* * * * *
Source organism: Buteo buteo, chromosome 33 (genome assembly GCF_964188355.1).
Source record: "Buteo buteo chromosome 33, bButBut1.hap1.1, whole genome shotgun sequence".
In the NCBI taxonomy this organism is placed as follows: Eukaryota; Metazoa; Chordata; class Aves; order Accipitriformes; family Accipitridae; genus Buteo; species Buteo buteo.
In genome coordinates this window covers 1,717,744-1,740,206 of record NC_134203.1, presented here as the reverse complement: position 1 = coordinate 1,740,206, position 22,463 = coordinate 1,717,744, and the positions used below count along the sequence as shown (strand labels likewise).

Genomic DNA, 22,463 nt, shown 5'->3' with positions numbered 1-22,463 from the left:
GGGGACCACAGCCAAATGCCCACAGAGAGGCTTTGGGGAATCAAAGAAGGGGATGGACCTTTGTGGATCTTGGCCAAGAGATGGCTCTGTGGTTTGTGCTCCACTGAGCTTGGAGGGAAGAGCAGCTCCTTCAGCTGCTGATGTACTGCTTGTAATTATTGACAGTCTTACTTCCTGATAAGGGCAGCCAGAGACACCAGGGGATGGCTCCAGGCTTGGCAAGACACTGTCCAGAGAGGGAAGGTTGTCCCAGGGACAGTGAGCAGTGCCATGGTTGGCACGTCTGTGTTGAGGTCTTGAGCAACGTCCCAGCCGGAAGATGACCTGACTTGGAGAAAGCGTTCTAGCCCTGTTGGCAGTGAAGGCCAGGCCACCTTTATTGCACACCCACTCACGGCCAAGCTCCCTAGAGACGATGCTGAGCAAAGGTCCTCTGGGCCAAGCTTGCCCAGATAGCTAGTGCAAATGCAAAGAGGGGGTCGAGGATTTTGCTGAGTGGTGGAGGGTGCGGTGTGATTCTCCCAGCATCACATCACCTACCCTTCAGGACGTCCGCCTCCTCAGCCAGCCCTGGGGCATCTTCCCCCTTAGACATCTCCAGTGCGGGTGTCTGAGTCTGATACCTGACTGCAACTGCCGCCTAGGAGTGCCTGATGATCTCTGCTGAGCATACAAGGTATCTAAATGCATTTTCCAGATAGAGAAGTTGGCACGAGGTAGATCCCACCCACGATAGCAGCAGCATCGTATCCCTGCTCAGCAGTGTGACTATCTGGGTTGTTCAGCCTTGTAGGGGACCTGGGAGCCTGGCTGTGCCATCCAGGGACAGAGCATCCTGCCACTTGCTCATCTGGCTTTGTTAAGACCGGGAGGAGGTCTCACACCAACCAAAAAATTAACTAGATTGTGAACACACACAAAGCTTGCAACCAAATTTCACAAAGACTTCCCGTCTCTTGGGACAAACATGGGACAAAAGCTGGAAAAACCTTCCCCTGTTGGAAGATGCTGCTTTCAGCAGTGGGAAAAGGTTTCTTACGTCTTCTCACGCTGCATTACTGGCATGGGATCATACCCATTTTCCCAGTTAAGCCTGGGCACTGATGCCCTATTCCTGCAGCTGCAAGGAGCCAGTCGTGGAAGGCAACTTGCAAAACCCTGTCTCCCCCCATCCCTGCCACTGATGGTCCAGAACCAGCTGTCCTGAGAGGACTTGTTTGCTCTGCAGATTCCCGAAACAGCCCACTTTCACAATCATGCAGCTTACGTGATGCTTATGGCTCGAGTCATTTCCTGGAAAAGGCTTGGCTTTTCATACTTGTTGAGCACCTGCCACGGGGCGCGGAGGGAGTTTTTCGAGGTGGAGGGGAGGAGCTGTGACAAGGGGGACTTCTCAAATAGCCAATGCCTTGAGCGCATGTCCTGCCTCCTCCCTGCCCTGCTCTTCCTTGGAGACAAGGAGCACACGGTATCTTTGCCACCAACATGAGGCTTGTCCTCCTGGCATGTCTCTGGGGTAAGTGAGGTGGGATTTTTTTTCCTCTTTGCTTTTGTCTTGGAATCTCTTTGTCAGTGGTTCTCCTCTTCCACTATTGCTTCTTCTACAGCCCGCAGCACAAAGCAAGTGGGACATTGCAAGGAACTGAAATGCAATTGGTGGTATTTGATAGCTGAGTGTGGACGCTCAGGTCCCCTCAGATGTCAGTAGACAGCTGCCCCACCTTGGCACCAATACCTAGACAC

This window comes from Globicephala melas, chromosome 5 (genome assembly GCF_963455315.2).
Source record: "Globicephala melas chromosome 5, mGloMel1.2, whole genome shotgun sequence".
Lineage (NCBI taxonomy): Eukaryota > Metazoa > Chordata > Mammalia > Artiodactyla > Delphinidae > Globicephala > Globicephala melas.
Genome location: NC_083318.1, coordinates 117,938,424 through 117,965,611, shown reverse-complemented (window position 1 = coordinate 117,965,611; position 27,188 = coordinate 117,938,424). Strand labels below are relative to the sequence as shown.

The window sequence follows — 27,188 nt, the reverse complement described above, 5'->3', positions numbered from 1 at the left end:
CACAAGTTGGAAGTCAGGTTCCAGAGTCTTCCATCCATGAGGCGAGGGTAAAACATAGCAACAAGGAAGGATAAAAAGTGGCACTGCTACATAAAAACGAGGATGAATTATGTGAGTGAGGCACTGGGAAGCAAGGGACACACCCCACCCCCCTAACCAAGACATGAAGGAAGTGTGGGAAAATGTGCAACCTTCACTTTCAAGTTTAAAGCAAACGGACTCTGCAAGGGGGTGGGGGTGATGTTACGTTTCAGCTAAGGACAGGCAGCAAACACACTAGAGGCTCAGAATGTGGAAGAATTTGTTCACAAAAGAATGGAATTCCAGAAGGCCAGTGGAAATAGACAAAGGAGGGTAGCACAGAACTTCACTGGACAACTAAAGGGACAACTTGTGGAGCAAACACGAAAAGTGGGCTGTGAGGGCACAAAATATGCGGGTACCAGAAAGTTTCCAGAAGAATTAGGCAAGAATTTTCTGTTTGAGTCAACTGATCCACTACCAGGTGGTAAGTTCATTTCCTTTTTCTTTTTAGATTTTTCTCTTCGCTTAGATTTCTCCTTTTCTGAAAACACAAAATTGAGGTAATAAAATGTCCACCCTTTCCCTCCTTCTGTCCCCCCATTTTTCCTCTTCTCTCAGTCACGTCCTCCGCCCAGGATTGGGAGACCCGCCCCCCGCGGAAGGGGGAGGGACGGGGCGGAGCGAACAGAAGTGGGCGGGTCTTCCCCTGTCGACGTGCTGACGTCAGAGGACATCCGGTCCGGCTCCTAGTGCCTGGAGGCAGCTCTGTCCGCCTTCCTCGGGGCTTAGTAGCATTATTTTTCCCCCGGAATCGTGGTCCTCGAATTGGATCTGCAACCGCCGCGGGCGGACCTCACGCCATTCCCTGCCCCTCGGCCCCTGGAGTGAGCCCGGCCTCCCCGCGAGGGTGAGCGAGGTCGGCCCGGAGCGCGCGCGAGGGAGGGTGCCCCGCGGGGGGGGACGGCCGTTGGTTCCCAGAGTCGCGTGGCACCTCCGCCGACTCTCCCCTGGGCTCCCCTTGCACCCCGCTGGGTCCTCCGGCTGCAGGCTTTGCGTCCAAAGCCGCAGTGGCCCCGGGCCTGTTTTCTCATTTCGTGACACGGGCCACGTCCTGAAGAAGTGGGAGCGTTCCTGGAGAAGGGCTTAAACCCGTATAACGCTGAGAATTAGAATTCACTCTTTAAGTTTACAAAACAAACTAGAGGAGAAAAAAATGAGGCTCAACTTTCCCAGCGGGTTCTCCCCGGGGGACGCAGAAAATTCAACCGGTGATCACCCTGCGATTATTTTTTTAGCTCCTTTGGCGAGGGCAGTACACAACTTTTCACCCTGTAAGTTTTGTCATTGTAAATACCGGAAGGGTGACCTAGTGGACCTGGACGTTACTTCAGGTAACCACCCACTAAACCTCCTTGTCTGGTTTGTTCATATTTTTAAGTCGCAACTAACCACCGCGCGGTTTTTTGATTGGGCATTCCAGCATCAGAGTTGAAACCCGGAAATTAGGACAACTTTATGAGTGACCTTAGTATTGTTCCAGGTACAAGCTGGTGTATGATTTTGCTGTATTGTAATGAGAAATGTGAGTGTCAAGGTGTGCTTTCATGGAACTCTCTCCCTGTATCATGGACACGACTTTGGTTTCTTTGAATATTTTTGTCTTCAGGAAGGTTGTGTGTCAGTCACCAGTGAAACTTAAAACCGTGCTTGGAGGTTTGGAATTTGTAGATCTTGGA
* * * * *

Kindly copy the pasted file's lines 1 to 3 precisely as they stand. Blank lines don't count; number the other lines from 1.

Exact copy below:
Source organism: Buteo buteo, chromosome 33 (genome assembly GCF_964188355.1).
Source record: "Buteo buteo chromosome 33, bButBut1.hap1.1, whole genome shotgun sequence".
In the NCBI taxonomy this organism is placed as follows: Eukaryota; Metazoa; Chordata; class Aves; order Accipitriformes; family Accipitridae; genus Buteo; species Buteo buteo.